Petersburg Pilot -

Jones fired from PIA


Bruce Jones

After only 2-1/2 months on the job, Bruce Jones, Petersburg Indian Association Tribal Administrator was fired by a 4-2 vote of the tribal council on Tuesday night. Jones was hired on August 1 of this year.

Jones did not give a reason for his firing and referred questions to his attorney John Hoag.

Tribal member Ronelle Beardslee told the Pilot she and other tribal members will be seeking legal council to determine their next move.

“I’m very disappointed the board didn’t support their tribal administrator. The PIA board should have gotten legal counsel before making such a rash decision,” Beardslee said.

Beardslee was also critical of the board for not filling her position after she resigned 6-months ago for health reasons. According to Beardslee, Article 5, Section 1(d) of the bylaws state that board vacancies should be filled at the next regular meeting following a resignation such as hers.

Beardslee concluded, “ I want to know what the facts are behind this decision. People in the community have said nothing but good things about Bruce being hired as tribal administrator.”

When contacted for comment on Wednesday afternoon, Tribal member and former Tribal Council member Brenda Norhiem said, “I am really disappointed.”

The Petersburg Indian Association has faced turmoil during the past 12 months after four board members and two employees resigned their positions with PIA in October 2011, without public statements on reasons for their resignations.

In February of this year, details came forth in the form of testimony before the State Employment Security Division when former directors Brenda Norheim and Jeanette Ness testified before a hearing officer.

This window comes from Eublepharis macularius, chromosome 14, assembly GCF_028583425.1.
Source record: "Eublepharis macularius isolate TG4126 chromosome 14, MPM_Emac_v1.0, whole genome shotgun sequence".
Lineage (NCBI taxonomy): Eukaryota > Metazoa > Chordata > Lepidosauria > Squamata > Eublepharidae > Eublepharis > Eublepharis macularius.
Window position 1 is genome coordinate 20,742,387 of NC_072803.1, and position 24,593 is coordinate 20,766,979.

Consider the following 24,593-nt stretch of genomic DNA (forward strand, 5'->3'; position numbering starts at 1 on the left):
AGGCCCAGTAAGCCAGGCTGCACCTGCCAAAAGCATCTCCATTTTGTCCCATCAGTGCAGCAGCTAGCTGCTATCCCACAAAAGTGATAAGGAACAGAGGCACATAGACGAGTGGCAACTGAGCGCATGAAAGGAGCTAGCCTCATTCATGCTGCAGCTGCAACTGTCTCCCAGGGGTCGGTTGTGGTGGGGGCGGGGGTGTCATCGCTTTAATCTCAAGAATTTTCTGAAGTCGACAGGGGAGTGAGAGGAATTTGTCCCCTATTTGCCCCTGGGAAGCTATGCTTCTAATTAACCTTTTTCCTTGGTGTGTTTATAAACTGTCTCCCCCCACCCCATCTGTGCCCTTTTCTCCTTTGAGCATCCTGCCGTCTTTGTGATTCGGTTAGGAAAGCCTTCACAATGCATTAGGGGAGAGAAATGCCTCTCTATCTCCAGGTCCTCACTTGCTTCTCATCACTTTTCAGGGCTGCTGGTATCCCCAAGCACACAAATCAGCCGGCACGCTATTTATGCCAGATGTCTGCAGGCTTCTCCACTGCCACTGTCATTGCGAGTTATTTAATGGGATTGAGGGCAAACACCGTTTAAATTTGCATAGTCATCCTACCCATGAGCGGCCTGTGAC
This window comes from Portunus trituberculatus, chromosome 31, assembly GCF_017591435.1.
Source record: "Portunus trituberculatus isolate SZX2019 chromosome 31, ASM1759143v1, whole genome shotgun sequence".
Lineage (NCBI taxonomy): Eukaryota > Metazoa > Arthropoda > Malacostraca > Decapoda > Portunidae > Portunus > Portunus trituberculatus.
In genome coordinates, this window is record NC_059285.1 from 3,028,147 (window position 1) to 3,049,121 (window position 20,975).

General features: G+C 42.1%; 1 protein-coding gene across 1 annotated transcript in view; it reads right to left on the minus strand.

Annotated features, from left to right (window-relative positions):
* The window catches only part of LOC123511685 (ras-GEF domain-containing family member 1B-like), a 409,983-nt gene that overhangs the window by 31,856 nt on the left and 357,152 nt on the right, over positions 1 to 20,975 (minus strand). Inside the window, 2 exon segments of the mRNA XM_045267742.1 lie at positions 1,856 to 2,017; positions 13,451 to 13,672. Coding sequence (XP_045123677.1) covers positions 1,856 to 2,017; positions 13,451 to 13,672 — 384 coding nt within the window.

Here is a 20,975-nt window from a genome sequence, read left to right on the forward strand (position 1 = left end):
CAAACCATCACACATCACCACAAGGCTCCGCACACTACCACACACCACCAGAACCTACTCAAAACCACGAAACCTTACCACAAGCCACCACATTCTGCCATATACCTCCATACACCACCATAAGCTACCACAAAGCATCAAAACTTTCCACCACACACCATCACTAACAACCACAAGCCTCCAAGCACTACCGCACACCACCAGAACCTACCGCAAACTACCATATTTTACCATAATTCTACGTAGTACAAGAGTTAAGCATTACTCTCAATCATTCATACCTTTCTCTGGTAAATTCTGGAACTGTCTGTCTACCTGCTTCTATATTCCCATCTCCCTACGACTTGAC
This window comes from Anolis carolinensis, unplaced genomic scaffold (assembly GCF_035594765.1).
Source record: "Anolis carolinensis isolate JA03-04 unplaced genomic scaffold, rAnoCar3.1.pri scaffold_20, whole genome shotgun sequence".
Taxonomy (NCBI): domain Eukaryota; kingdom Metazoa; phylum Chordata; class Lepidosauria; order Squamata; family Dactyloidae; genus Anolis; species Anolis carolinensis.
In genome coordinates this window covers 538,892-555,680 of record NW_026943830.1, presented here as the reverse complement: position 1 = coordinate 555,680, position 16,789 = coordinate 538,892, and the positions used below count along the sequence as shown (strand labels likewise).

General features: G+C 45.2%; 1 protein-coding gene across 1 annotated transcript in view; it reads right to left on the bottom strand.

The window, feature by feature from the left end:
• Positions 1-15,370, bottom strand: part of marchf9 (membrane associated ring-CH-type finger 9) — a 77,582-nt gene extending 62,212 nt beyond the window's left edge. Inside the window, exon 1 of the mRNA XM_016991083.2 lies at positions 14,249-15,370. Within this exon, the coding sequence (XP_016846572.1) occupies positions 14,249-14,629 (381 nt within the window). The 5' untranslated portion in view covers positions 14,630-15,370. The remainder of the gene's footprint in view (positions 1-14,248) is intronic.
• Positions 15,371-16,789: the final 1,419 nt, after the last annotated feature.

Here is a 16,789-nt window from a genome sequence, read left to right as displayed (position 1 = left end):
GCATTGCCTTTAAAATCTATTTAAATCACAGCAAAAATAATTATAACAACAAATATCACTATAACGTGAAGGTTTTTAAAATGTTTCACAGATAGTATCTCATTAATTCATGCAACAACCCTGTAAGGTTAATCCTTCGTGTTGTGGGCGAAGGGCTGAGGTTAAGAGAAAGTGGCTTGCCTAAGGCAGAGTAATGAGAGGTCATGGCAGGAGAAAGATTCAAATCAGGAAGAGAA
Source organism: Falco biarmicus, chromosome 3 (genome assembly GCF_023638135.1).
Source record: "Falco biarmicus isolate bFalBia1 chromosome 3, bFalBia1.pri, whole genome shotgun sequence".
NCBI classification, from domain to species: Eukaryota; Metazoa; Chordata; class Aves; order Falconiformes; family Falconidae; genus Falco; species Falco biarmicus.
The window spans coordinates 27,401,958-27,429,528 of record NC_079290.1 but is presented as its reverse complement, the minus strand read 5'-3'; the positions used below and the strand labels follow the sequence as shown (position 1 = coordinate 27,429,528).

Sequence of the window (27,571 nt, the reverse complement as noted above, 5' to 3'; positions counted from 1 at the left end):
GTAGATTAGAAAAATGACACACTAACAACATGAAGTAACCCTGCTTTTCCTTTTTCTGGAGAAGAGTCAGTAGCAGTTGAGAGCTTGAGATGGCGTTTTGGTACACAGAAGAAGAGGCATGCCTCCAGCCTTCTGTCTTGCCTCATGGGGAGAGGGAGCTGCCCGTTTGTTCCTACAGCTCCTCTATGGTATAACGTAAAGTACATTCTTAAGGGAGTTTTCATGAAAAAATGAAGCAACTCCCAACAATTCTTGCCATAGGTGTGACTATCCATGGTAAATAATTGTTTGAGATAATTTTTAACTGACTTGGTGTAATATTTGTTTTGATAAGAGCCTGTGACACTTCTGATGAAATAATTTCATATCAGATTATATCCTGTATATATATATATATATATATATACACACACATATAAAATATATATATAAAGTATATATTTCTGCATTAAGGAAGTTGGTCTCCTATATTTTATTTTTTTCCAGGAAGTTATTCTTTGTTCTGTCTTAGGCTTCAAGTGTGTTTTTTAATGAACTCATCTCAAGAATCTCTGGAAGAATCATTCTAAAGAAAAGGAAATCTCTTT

Testimony at the hearings showed PIA financial statements were in error and mistrust of the tribal leadership were factors in the resignations.

The hearing officer determined that account deficits brought forth by Susan Harai, Director of the Indian Reservation Roads program, were a “reporting error,” and that there was no deficit in the PIA account as the PIA employee alleged.

Tribal Administrator Will Ware was quoted in a February news report, “The whole incident is the result of this simple fact that a certificate of deposit was mislabeled for a short period of time. Once that error was identified, it was immediately corrected.”

According to testimony presented at the ESD hearing, Tribal Administrator Will Ware was sanctioned by the tribal directors for failing to disclose financial information about PIA when the association later backed out of the purchase of U.S. Forest Service property that PIA could not afford to pay for. The board met in early October to resolve what was termed a financial crisis. According to testimony, Will Ware was placed on probation with terms that his pay be cut, his financial autonomy with PIA was reduced and signers on the PIA accounts were changed so persons with family ties to Ware were not co-signers.

Ware resigned as tribal administrator in April of 2012 and stated via e-mail: “After 10-years of work within the Tribe, in a variety of different capacities, I have decided to move on to a new chapter in my life. In Tribal governments, as there is in any government, there is the element of politics that must be contended with. Again, after years of work with the Tribe, I have found that I am more interested in what my faith teaches, that is: If it is possible, to live at peace with everyone.”

In their advertisement published in June, 1012 to fill the position vacated by Ware, PIA sought an administrator to fulfill a detailed list of management duties and objectives that included managing PIA employees and working with the Tribal Council to meet Tribal goals and objectives including partnerships with the State of Alaska, federal government and the City of Petersburg. The position offered salary and benefits of $50,000 to $70,000 annually.

PIA operates a wide range of services to the public and its Tribal members including tobacco prevention, energy assistance, general assistance, numerous grant programs, recycling, composting, road and sidewalk construction and pre-school programs. They also own and operate the Seaside Restaurant on Sing Lee Alley.

Tribal council members are: Tina Sakamoto, Chair; Ron Ware, Vice-Chair; council members, Melanie Frentz, Derek Lopez, Mary Ann Rainey and Chris Lopez.


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